An end of year round-up: how volunteers have been helping to inspire young people

Hundreds of thousands of young people have been able to meet volunteers from across the UK through the interactive virtual sessions we started in May. They have met people doing a wide variety of roles in different sectors. People who have helped to inspire them, broaden their horizons of the world of work and show them how their futures could lookSchools and volunteers have worked really hard to put on brilliant activities during this challenging year to help motivate and engage young people.

There have been so many inspiring sessions and volunteers and we’ve selected just a handful to bring to life the stories that have been shared and the schools they’ve reached.

Primary schools: 

  • Year 6 children at St Francis Catholic Primary School took part in a virtual Classroom Chats activity to find out about the legal system. Having learnt about the Civil Rights Movement and court cases in their lessons, the class had the opportunity to hear from a Senior Lawyer at the Government Legal Department and the Deputy Director in HM Courts and Tribunal Services to bring their learning to life. 
  • Schools in Stoke-On-Trent, Wiltshire and Blackpool heard from scientists and PhD students carrying out fascinating research – on inflammation, immunology and cures to snake venom!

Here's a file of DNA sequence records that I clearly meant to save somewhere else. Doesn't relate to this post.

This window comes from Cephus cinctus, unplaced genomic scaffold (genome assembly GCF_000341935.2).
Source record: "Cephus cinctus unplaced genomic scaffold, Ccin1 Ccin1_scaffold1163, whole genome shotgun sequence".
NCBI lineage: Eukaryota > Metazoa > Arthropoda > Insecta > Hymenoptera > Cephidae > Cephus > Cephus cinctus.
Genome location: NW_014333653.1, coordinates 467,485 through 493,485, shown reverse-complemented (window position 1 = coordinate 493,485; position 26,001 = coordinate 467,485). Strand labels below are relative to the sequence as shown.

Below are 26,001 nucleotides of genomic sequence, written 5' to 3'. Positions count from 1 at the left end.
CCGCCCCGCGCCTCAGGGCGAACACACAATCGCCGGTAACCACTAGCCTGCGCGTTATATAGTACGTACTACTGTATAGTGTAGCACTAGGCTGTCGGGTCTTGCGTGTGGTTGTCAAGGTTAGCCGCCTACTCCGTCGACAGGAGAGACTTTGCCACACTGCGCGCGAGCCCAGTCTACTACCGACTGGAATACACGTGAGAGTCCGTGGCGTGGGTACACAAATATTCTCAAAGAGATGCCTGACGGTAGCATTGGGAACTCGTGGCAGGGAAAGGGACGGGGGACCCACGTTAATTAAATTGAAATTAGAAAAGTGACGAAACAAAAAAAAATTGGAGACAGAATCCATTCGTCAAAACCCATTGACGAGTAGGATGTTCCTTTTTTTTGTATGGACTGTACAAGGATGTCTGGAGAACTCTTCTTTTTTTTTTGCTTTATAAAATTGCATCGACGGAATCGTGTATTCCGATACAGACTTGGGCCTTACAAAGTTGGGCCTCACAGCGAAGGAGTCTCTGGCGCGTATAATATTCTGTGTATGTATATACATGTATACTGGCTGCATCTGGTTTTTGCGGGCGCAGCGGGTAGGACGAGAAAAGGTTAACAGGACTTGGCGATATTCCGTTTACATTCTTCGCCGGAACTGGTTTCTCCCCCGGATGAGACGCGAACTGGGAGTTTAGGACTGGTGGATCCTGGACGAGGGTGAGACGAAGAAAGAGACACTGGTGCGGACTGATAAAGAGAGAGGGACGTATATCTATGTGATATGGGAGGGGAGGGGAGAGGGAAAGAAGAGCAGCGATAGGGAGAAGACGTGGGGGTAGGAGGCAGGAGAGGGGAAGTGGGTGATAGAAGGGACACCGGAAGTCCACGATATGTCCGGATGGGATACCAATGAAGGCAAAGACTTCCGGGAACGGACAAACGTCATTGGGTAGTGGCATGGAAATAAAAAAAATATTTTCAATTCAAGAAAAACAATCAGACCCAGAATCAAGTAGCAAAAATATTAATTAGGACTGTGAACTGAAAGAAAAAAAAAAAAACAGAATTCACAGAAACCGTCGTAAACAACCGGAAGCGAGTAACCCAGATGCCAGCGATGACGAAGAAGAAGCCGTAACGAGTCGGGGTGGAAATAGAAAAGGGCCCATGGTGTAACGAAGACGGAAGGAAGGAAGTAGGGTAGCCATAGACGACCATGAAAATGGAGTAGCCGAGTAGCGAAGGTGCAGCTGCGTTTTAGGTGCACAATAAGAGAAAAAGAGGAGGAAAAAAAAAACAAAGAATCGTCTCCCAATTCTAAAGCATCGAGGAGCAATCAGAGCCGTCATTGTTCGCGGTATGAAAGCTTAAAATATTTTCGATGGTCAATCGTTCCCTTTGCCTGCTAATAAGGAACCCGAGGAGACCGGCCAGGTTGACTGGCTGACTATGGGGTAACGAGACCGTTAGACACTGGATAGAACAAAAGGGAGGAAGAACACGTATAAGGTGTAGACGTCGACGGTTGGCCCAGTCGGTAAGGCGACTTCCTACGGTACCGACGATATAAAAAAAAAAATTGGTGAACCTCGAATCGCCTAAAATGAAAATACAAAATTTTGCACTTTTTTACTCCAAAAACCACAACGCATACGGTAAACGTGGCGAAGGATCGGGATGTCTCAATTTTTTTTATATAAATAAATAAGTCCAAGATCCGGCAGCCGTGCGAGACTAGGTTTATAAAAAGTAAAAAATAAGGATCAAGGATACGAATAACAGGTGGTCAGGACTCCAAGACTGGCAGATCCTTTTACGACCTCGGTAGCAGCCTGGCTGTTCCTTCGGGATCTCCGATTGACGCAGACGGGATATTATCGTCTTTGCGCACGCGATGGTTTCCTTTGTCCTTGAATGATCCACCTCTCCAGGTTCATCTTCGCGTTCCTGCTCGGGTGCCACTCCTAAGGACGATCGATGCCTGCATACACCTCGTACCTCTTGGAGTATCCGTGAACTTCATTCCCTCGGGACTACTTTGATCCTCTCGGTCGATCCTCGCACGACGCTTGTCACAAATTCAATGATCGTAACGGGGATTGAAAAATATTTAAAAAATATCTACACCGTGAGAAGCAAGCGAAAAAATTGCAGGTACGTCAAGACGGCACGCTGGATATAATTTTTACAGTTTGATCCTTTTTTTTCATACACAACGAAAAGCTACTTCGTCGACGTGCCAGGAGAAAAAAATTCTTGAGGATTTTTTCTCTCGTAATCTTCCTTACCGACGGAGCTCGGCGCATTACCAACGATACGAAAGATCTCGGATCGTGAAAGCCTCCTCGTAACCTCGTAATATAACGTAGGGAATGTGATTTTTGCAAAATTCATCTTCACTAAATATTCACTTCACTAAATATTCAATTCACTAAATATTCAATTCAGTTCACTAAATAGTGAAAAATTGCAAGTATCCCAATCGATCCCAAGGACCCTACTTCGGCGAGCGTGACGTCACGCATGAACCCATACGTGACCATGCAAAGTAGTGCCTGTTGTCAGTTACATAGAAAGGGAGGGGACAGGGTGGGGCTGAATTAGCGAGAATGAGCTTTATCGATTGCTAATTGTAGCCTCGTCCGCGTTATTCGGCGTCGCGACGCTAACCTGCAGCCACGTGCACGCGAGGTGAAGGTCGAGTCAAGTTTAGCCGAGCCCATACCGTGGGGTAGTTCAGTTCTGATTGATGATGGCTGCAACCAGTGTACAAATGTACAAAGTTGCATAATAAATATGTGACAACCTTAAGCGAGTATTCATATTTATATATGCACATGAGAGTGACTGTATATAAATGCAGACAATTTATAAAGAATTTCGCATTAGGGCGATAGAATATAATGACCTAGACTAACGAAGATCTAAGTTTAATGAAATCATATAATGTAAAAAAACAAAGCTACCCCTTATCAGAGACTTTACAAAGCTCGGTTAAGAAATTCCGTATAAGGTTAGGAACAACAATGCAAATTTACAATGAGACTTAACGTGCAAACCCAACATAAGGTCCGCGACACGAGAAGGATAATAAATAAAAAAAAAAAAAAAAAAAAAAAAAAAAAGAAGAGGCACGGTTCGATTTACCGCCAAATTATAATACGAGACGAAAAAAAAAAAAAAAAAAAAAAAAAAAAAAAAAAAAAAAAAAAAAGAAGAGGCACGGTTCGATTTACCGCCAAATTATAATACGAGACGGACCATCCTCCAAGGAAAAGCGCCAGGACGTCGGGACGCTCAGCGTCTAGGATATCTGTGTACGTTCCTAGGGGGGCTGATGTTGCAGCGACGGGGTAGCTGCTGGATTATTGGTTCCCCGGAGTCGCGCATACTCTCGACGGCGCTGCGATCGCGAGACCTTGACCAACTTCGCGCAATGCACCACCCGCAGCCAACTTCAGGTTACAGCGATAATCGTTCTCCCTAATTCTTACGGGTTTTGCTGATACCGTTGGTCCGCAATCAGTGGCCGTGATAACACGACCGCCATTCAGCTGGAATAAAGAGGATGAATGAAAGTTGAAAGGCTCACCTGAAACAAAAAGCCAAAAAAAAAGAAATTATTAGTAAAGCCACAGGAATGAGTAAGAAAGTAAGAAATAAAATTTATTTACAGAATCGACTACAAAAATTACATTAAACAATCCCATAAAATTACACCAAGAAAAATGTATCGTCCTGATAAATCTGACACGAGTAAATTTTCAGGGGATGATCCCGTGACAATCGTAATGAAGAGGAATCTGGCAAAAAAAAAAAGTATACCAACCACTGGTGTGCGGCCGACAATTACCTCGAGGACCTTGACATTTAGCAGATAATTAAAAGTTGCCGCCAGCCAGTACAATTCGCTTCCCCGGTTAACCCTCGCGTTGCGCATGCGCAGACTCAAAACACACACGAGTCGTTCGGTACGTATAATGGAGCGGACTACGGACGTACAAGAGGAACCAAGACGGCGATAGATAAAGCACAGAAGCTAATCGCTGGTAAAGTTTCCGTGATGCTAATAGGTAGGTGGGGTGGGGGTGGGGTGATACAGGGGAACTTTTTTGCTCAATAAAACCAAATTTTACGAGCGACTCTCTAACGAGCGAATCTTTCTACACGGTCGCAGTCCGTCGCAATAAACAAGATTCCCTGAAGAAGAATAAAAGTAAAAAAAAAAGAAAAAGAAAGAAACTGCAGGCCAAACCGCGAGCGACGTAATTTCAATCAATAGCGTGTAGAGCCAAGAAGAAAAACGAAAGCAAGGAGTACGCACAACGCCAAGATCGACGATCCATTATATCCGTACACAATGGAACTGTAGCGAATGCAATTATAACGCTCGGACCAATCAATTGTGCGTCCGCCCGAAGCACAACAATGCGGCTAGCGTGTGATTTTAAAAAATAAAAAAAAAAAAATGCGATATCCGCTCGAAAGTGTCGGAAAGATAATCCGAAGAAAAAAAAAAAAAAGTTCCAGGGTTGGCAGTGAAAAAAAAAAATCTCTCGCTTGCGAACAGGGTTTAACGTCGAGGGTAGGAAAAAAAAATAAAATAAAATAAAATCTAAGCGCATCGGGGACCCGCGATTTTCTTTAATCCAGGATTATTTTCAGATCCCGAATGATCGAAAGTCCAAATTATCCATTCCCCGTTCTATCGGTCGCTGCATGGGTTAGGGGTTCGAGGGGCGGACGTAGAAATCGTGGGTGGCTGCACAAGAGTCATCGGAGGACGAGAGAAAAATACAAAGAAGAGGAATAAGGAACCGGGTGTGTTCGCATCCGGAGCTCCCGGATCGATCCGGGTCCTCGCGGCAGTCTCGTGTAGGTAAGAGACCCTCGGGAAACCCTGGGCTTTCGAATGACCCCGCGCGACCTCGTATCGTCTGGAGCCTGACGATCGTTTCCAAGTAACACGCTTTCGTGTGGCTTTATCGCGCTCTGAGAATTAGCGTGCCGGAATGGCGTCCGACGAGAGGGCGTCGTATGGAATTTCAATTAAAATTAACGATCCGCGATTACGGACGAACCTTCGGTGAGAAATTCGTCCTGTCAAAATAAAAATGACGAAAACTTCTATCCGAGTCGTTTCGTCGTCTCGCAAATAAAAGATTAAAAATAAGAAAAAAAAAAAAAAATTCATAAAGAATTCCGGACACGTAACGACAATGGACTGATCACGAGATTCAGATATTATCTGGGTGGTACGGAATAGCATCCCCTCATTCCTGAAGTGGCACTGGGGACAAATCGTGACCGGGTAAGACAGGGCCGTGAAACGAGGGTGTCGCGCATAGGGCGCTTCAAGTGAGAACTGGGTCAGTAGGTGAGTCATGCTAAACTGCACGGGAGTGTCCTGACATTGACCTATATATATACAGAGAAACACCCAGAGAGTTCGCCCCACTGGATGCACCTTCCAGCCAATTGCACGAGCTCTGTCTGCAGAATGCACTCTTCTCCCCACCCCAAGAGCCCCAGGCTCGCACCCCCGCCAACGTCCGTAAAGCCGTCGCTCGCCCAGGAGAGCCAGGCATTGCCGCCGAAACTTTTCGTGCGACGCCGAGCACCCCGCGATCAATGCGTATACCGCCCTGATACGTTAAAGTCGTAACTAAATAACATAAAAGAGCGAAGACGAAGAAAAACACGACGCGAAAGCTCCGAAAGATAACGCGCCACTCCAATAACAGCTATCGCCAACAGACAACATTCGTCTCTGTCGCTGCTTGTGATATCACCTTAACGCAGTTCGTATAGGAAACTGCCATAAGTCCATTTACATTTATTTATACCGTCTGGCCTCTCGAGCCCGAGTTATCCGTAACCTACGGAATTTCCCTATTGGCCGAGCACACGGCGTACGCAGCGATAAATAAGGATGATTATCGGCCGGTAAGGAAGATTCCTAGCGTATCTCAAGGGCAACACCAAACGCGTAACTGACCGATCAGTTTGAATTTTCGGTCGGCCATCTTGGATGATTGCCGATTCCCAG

• Pupils at St Teath Primary in Cornwall had the chance to meet the Head of HR at ITV Studios, an Occupational Therapist, an Education Outreach worker at Software Cornwall and a Royal Air Force pilot.
  • Maple Court Academy took part in a whole school ‘What’s My Line’ assembly, with 13 classrooms joining from their bubbles. Children heard froChristine Hodgson, the Chair of Severn Trent, who talked about her job and also explained the importance of water.
  • Children at Ossett South Parade Primary in Wakefield got to hear from four volunteers – a Minister, an MP, a graphic designer and a graduate apprentice at Aston Martin.
  • Children at Netley Primary and Centre for Autism heard from four volunteers in the arts – including an art and design lecturer, an Operations Manager at BBC radio, an Artistic Learning Manager from Northern Ballet and a Computer Scientist working on special animations for Disney! 

An end of year round-up: how volunteers have been helping to inspire young people

Children at Townville Infant School and Horbury Bridge Academy watch their virtual activities

Secondary schools: